Love and Letting Go

Lot’s of people from my generation remember the cliche’, “If you love something, set it free.” Sting wrote a song about it, numerous satires came from it, etc. Well, it is true, but there is more depth to it than a lot of people imagine.

Many years ago, I had a student of whom my wife and I were exceptionally fond, so much so that we asked her to housesit for us and we joked about adopting her if she ever needed it (not a slam on her mother; she’s wonderful, too!) She was one of those students who would come by during lunch or after school to talk philosophy and I was one of her coaches.

I was delighted, then, to find that she had returned to this area after grad school and was in a career that made me very proud. Sadly, she wanted nothing to do with me. With my thick skull, it took a while to realize that trying to find out why she shunned me was only making matters worse and was intruding on her privacy; therefore, I “set this love free.”

However, what doesn’t get mentioned is that a person has to set him or herself free, also. For months, I have been plagued with self-recrimination about what a horrible person I must be to drive this wonderful young woman out of my family’s life, and how stupid I must be that I can’t figure out what I did wrong. Only in the past week have I finally realized that such thinking accomplishes nothing.

In conclusion, the late singer-songwriter Dave Mason wrote, “There ain’t no good guy. There ain’t no bad guy. There’s only you and me and we just disagree.” I may never know what the disagreement is about, but that isn’t important.

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Favorite sports teams

OK, let’s make something perfectly clear:  try as I might to be as rational as possible, there are two areas in which emotions trump rationality. Music is one (and I would argue that it should), and the other is sports.

I have lots of teams I support, but the ones I tend to be most irrationally in love with are the San Francisco Giants and Arsenal. I have followed both clubs for many years; I’ve rooted for SF for as long as I can remember and for Arsenal since I was in high school. So, slamming either one of these teams is going to provoke and Incredible Hulk-like response from me.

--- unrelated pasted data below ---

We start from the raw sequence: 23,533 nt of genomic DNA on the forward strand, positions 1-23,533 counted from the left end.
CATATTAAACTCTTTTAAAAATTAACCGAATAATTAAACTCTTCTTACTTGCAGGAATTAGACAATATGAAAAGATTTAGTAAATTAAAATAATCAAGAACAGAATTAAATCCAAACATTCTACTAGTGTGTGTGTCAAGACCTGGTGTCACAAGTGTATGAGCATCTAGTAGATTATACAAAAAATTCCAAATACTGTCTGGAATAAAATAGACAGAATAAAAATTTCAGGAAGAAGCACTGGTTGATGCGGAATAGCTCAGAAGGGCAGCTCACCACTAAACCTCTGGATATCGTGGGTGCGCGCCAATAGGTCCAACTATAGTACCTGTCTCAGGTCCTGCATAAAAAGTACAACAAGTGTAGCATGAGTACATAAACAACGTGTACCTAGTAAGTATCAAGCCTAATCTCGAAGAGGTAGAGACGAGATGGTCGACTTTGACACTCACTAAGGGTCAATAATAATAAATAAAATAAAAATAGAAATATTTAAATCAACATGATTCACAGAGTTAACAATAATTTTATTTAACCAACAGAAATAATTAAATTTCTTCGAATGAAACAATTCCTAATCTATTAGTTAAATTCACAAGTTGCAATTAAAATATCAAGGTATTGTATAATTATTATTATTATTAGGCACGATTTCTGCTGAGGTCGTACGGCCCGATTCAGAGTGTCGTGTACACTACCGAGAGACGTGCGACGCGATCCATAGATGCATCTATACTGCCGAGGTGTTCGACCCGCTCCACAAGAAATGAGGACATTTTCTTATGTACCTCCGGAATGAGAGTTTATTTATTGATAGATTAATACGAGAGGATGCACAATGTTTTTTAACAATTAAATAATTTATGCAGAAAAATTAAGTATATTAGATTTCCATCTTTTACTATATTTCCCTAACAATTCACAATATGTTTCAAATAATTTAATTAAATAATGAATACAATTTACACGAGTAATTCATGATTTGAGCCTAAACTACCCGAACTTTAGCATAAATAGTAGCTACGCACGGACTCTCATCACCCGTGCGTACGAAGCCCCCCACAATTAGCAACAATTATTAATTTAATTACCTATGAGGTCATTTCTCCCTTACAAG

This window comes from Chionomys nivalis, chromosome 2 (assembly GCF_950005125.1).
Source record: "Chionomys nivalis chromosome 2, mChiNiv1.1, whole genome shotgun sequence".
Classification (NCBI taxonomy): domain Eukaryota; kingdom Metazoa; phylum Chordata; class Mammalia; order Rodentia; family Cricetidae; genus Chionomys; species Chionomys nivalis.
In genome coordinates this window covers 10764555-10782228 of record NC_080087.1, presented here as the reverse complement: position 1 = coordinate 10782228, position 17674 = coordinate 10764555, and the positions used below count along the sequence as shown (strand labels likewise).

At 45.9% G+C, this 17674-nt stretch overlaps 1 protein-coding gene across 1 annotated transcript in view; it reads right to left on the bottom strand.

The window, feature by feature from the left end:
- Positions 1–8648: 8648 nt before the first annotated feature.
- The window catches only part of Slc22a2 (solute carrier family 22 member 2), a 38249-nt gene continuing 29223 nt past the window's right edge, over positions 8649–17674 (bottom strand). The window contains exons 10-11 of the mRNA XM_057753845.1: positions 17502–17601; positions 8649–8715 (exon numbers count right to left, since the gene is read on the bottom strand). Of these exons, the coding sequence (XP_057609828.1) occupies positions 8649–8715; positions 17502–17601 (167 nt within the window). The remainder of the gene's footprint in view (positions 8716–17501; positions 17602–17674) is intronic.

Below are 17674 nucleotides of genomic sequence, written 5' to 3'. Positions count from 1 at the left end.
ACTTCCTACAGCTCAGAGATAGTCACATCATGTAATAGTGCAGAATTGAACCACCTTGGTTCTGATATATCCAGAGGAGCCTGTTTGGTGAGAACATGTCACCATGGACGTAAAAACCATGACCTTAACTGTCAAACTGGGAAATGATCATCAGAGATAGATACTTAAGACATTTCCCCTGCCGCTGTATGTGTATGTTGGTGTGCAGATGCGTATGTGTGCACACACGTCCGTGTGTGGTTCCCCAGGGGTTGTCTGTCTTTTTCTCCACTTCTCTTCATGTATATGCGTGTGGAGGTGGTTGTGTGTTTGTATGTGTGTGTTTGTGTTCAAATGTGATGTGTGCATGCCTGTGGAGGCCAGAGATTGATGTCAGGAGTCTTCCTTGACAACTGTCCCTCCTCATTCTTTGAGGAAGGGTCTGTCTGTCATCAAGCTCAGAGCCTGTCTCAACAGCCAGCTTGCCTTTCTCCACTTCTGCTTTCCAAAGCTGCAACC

Close behind them would be the San Francisco 49ers. What all three share in common is that I happened to fall in love with them when they were in the midst of heartbreaking times, so no one can accuse me of being a fan who jumps on the bandwagon of a team just because they’re successful (like about 80% of Yankees, Cowboys, and Manchester United supporters.)

I also root for my own alma mater and, believe me, they really stunk when I went to college there. But lately, they have become a really popular cultural icon and I’ve lost some of my enthusiasm when I see everybody wearing my college’s replica jerseys, etc. It’s still hard for me to get past the days when winning four football games in a season and beating our biggest rival was a success. Now, I see people who never attended my school get all depressed if it loses a whopping two games in a season. Isn’t life interesting?

Valid arguments versus bad arguments

Here is a concept that I’ve tried to teach:  the difference between a valid argument with which you disagree and a bad argument.

Let me see if I can clarify this. Even though I tend to lean to the left in economics, I still believe that a valid argument can be made for Supply-Side economics. My disagreement with Supply-Side is that, since its advocates tend to be very pro-free market, they tend to reject regulations that would make it effective when used. What good does it do to cut tax rates for job creators if they either sit on the money or create the jobs in other countries? Nevertheless, rejecting Supply-Side theory as a possibility is wrong; at its core, the theory is valid.